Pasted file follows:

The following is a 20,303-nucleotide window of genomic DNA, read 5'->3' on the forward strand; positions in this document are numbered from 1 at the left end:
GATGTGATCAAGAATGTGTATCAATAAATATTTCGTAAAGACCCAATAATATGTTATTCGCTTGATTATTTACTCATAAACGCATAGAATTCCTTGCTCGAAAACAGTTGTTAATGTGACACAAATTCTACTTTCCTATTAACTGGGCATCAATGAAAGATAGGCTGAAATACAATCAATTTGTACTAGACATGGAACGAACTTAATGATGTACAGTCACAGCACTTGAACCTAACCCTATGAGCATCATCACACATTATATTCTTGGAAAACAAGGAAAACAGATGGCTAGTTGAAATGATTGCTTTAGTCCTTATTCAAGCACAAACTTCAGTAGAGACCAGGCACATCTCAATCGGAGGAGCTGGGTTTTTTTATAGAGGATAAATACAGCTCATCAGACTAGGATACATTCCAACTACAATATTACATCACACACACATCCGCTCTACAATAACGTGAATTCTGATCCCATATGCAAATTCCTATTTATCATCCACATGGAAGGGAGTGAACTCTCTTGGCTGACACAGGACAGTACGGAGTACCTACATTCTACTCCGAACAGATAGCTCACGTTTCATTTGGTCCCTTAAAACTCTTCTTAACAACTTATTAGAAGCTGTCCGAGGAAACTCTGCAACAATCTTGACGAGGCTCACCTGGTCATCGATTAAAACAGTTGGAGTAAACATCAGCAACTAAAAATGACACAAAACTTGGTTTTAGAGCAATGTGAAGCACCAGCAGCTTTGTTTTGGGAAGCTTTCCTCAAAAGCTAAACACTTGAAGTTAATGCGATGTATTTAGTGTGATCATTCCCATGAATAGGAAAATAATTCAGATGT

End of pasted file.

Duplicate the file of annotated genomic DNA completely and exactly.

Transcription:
The following is a 20,303-nucleotide window of genomic DNA, read 5'->3' on the forward strand; positions in this document are numbered from 1 at the left end:
GATGTGATCAAGAATGTGTATCAATAAATATTTCGTAAAGACCCAATAATATGTTATTCGCTTGATTATTTACTCATAAACGCATAGAATTCCTTGCTCGAAAACAGTTGTTAATGTGACACAAATTCTACTTTCCTATTAACTGGGCATCAATGAAAGATAGGCTGAAATACAATCAATTTGTACTAGACATGGAACGAACTTAATGATGTACAGTCACAGCACTTGAACCTAACCCTATGAGCATCATCACACATTATATTCTTGGAAAACAAGGAAAACAGATGGCTAGTTGAAATGATTGCTTTAGTCCTTATTCAAGCACAAACTTCAGTAGAGACCAGGCACATCTCAATCGGAGGAGCTGGGTTTTTTTATAGAGGATAAATACAGCTCATCAGACTAGGATACATTCCAACTACAATATTACATCACACACACATCCGCTCTACAATAACGTGAATTCTGATCCCATATGCAAATTCCTATTTATCATCCACATGGAAGGGAGTGAACTCTCTTGGCTGACACAGGACAGTACGGAGTACCTACATTCTACTCCGAACAGATAGCTCACGTTTCATTTGGTCCCTTAAAACTCTTCTTAACAACTTATTAGAAGCTGTCCGAGGAAACTCTGCAACAATCTTGACGAGGCTCACCTGGTCATCGATTAAAACAGTTGGAGTAAACATCAGCAACTAAAAATGACACAAAACTTGGTTTTAGAGCAATGTGAAGCACCAGCAGCTTTGTTTTGGGAAGCTTTCCTCAAAAGCTAAACACTTGAAGTTAATGCGATGTATTTAGTGTGATCATTCCCATGAATAGGAAAATAATTCAGATGT